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Voluntourism: not a glowing resume line

Unpacking the saviour complex.

Image Credit: The Norwegian Students' and Academics' International Assistance Fund (SAIH).

People insist on the pursuit of altruism. Psychologists have promulgated various theories to explain why we seek to help others: they claim we are motivated by compassion; a sense of guilty obligation to the less fortunate; our own definition of morality; even the egoistic search for accolades. It follows, then, that we chase altruistic acts we can use to extend our CV. Studies have provided copious evidence for the benefits to individuals when we volunteer – from improved mood to stronger relationships and even a longer life. But what of the other side of the equation, the groups for whom we volunteer, those we claim to protect and serve?

The phenomenon of ‘voluntourism’ has amassed a throng of committed disciples, but whilst it has garnered media attention and attracted many fresh high school graduates, the wave of popularity has dissolved families and demolished vulnerable communities. It is a widely accepted practice to visit extremely impoverished communities with the intention of providing help, unfettered by regulations or rules that would ensure safe behaviour. In comparison, you would be met with ridicule if you attempted to contribute similarly in Australia without adequate qualifications such as TAFE certificates or experience. One can apply this logic to almost any voluntourist trip undertaken by overzealous high-school or gap year students — they brick-lay walls, care for young children, and carve wells into land with little respect for the desires of the local community. Often, voluntourists complete jobs overseas for which they would fall into legal trouble here.

Whilst voluntourism can often generate positive, tangible change; it is not guaranteed nor long-lived. Untrained volunteers may have good intentions but often trigger an onslaught of harm due to their lack of skill. For example, construction projects are often butchered and thus require more resources to be rectified. Tourists inadvertently create imbalances in local communities, favouring certain orphans with trinkets or affection. For example, Kenyan woman Jane Karigo runs a Children’s Home in Mombasa and recalls once a child was gifted an iPod, leading to tension and infighting. Communities are well aware of the growing voluntourism market, brimming with those desperate to travel. This has transformed how they display themselves. Research conducted by the British charity Lumos suggests that orphanages in South Asian countries are often facades, painted with a veneer of vulnerability to draw in unsuspecting volunteers. 80% of children housed in these institutions may have a living parent but are coerced into these living situations for money. Frequently, the money that volunteers bring is distributed unequally or used to enrich the quality of their own experience rather than provide substantial benefit to an area.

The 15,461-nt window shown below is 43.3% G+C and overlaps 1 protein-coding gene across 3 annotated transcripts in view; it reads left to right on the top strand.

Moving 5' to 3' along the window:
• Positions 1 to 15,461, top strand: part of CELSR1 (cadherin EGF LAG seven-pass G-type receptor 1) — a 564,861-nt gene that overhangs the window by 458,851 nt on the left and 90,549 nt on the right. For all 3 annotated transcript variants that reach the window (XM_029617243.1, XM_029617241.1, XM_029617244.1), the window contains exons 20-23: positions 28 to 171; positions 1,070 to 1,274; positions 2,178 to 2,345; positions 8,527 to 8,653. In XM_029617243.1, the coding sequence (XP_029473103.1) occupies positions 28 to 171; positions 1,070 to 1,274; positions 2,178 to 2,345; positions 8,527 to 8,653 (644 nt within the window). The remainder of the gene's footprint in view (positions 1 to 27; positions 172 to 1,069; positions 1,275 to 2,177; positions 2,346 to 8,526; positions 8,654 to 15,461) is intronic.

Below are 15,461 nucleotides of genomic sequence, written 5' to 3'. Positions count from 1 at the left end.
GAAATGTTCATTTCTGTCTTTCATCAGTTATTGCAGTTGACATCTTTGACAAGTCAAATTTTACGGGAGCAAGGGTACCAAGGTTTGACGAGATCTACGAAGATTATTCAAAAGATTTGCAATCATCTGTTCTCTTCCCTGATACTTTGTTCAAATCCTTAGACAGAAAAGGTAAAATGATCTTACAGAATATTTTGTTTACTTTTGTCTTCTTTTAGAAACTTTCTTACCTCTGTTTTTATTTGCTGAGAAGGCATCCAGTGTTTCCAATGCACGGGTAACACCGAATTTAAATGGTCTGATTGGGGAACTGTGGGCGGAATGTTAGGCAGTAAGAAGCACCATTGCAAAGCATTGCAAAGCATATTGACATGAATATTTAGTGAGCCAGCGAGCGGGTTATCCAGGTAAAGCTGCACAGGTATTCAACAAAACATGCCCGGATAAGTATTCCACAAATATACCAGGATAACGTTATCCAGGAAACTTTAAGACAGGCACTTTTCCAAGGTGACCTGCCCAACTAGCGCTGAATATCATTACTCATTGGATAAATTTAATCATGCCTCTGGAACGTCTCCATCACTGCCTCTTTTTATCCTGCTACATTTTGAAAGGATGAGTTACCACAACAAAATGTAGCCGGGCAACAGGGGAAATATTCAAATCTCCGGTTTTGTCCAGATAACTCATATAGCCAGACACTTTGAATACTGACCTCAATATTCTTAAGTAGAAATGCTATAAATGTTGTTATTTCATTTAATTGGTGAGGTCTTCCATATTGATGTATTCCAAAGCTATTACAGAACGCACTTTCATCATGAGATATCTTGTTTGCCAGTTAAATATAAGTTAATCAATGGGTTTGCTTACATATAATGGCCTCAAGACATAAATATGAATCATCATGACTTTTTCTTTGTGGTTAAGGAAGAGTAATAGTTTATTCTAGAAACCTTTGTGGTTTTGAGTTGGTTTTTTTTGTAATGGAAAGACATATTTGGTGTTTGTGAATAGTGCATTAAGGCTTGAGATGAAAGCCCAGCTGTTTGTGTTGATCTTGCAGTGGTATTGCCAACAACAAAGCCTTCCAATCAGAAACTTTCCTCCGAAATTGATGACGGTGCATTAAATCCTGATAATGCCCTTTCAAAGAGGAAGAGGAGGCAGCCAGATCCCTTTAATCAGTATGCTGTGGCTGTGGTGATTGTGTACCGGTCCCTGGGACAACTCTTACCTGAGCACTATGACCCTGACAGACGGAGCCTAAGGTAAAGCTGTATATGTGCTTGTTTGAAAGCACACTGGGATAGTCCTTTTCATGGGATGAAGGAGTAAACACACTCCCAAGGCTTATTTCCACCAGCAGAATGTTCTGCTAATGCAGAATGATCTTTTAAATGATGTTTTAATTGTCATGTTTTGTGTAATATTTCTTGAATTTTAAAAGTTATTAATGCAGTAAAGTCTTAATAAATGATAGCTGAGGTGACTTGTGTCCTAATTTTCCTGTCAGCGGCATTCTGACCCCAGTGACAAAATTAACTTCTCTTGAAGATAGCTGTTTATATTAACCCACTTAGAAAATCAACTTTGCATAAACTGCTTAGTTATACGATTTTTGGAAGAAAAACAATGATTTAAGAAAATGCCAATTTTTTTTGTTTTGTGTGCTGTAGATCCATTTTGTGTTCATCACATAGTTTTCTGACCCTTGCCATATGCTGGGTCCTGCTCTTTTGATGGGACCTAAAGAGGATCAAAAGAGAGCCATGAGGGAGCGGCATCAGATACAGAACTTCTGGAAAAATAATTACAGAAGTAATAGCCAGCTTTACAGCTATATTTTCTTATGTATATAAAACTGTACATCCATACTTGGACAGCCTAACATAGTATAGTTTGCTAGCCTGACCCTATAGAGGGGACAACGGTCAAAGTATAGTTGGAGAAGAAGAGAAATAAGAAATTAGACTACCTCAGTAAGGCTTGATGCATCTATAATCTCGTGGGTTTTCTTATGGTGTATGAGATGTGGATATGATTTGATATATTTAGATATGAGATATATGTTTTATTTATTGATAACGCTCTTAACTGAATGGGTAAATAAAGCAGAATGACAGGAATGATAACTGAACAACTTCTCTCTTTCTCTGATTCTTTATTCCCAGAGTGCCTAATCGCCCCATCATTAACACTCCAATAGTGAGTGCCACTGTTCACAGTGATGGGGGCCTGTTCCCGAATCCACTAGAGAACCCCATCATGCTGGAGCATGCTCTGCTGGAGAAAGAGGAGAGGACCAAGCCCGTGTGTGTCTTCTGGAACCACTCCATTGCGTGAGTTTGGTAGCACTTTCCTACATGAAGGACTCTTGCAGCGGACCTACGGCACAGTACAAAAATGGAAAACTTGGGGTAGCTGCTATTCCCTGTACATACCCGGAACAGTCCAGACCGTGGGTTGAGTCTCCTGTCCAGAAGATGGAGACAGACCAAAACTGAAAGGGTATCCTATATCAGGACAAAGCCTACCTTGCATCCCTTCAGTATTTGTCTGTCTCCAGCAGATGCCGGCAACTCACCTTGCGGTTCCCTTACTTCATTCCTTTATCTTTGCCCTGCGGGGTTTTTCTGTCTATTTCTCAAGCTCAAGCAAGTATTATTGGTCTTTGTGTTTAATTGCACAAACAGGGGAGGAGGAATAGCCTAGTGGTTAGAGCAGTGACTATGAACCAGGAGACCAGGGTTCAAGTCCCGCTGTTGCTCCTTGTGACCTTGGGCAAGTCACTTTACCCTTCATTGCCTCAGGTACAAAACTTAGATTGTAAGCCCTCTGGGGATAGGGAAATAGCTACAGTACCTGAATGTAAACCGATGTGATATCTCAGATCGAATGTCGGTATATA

The performance of unethical voluntourist work in overseas countries for citizens of colour is driven by the white saviour narrative, leading to claims that this work is ‘neo-colonialist.’ The idea of Western superiority to other countries is institutionally ingrained, imparted to children in primary school when tasked with projects on solving poverty and brainstorming benefits of Western aid and the imposition of our ‘morally preferable’ values, such as democracy. The narrative is revised when volunteers use brown and black children as photo props — again, a phenomenon that would be considered unethical with white children considering the lack of parental consent given before wide dissemination on lifestyle platforms. This perpetuates a toxic narrative of the moral high ground and paints countries in Africa and Asia as characterised by poverty and malnourished children.

Daniela Papi, the author of Learning Service, a book about ethical altruism, believes voluntourism is not inherently evil, but that we need to reframe our approach. “We sell a lie when we call it volunteering,” she claims, “[it] makes it seem like success comes from changing someone else. Learning how to serve the rest of our lives has the [greatest] impact.” Many orphanages can provide a stable, loving place for abandoned children, and subsist on the donations of caring volunteers. Rather than blanketly criticising all volunteer work, we need to employ a critical lens and evaluate experiences using a case-by-case approach. And if we genuinely cannot find a justifiable way to help the impoverished with our current competencies, then it is time we stop pursuing them for bold resume lines. 

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